The Flybar 1200

Chaos Theory

The parrot that knows “zero”

A while ago, I blogged about the amazing intelligence of Grey parrots — which one MIT researcher claims have “the sentience of a four- to six-year-old child”. Today, I read about some new evidence: A Grey parrot that has developed — entirely under its own steam — an understanding of the concept of zero.

The scientists were playing some counting games with Alex, the 28-year-old Grey in question. After a few days, he got bored with the tests, and started offering a long stream of intentionally wrong answers, apparently because he enjoyed the frustration of the scientists. (Alex is not only smart, but weird, which arguably makes him even more human-like.) Anyway, when he finally agreed to resume the counting tests, he did something that demonstrated he’d evolved a sense of zero.

The tests worked like this: The researchers would lay out a bunch of objects of different colors and sizes, then ask questions like “what color four?” — meaning which color are the objects of which there are four. Alex, as I mentioned, had no problem tossing off correct answers over and over again. But then, as World Science reports …

… one day when an experimenter asked Alex “what color three?” Laid out before Alex were sets of two, three and six objects, each set differently colored.

Alex insisted on responding: “five.” This made no sense given that the answer was supposed to be a color.

After several tries the experimenter gave up and said: “OK, Alex, tell me: what color five?”

“None,” the bird replied. This was correct, in that there was no color that graced exactly five of the objects. The researchers went on to incorporate “none” into future trials, and Alex consistently used the word correctly, they said.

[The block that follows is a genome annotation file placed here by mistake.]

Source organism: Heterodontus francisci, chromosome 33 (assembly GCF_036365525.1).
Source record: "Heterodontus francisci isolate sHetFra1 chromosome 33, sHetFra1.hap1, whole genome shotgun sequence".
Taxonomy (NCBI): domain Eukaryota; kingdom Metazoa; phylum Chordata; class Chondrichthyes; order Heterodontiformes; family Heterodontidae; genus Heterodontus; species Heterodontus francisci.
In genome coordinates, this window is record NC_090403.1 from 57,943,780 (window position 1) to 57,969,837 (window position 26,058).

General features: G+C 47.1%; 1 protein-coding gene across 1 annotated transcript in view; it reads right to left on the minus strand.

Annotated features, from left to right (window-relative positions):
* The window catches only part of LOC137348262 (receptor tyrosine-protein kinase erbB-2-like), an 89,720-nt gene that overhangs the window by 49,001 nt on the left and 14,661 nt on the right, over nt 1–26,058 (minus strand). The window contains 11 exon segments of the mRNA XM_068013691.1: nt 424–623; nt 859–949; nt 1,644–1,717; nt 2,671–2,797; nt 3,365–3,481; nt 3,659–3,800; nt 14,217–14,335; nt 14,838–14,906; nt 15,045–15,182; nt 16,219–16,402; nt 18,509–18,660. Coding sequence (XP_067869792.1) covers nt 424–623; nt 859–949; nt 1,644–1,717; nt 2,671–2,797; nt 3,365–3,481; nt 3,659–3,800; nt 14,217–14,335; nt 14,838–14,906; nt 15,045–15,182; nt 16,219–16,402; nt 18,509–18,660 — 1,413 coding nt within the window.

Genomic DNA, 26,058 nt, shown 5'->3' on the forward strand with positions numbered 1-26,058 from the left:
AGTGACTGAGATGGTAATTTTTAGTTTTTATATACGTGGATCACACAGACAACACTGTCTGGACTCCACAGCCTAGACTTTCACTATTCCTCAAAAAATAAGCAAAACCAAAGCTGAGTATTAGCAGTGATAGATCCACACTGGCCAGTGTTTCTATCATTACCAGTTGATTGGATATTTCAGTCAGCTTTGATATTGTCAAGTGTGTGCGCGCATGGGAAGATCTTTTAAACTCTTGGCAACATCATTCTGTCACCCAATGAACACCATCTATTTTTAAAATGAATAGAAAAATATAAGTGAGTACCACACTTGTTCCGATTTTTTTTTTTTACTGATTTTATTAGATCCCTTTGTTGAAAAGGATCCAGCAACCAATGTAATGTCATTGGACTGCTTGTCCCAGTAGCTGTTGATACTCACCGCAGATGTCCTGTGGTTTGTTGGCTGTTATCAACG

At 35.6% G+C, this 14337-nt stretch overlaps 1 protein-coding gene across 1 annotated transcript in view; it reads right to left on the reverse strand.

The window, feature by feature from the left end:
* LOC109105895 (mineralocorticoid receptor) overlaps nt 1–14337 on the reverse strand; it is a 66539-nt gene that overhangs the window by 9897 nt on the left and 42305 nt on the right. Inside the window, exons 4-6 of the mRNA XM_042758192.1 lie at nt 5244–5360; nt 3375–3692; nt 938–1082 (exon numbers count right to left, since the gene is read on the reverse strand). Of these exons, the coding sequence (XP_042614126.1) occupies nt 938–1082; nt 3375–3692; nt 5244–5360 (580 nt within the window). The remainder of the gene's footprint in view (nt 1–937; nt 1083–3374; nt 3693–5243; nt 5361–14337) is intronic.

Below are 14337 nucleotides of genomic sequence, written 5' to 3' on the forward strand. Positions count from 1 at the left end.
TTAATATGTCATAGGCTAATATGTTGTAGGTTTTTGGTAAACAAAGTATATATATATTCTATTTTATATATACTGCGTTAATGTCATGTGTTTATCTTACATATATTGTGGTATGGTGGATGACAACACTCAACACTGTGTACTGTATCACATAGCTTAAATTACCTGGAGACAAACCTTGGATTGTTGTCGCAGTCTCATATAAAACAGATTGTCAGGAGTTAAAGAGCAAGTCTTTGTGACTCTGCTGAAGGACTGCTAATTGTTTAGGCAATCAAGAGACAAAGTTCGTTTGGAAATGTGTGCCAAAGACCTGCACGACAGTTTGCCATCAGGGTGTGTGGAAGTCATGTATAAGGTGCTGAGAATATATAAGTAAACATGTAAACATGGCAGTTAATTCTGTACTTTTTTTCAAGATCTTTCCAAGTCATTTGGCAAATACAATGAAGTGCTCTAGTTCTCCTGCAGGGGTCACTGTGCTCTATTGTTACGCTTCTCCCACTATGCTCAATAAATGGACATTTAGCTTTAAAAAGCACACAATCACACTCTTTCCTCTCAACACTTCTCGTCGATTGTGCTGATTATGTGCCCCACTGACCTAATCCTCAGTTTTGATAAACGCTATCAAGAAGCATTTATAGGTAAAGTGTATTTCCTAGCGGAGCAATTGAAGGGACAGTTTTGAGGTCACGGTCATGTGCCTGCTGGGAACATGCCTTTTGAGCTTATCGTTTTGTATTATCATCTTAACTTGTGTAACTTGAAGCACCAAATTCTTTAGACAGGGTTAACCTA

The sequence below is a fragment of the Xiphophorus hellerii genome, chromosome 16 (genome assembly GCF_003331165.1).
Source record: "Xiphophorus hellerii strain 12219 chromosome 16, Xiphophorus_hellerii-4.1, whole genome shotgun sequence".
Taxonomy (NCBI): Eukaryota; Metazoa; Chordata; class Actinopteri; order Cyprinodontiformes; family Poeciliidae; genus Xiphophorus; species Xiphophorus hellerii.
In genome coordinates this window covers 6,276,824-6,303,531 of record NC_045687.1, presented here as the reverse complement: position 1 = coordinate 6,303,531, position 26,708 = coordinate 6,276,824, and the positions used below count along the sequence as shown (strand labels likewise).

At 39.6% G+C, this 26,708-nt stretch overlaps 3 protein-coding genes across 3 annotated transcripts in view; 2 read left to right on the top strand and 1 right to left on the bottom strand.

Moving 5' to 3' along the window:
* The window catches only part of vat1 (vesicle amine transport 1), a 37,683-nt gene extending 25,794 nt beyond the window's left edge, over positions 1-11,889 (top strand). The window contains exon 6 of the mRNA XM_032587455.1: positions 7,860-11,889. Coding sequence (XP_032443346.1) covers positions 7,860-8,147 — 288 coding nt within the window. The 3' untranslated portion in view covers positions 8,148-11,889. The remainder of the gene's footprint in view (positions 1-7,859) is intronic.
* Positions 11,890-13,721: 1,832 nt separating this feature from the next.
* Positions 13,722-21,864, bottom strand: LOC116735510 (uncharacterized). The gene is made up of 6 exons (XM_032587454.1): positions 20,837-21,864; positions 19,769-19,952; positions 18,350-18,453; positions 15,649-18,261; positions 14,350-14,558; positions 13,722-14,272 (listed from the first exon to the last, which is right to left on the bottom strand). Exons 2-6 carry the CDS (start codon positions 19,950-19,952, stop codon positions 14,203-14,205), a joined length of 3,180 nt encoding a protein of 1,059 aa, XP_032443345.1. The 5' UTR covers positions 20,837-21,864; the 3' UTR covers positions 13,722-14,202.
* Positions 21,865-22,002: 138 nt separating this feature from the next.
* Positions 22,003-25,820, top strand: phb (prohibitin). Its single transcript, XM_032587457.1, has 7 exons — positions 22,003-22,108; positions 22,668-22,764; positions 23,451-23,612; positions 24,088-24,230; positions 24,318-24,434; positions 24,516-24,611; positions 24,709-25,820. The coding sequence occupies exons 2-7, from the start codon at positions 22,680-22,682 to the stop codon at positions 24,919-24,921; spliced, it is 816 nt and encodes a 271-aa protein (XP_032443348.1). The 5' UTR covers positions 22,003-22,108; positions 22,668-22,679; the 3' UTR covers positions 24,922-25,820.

Now consider: The concept of nothingness eluded major Greek philosophers for centuries. Crazy, eh? Chimps and some squirrel monkeys have apparently been able to grasp the idea of zero, but only after being taught it. Though Alex had been taught the word “none” before, as a lack of information or stimulus, he seems to have ported it over to the world numerical quantities all on his own. However, obviously more research is needed here. The scientists want to study Alex further to see if he’s really grokking zero — by getting him to add and subtract small quantities, including zero.

(Thanks to Slashdot for this one!)

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I'm Clive Thompson, the author of Smarter Than You Think: How Technology is Changing Our Minds for the Better (Penguin Press). You can order the book now at Amazon, Barnes and Noble, Powells, Indiebound, or through your local bookstore! I'm also a contributing writer for the New York Times Magazine and a columnist for Wired magazine. Email is here or ping me via the antiquated form of AOL IM (pomeranian99).

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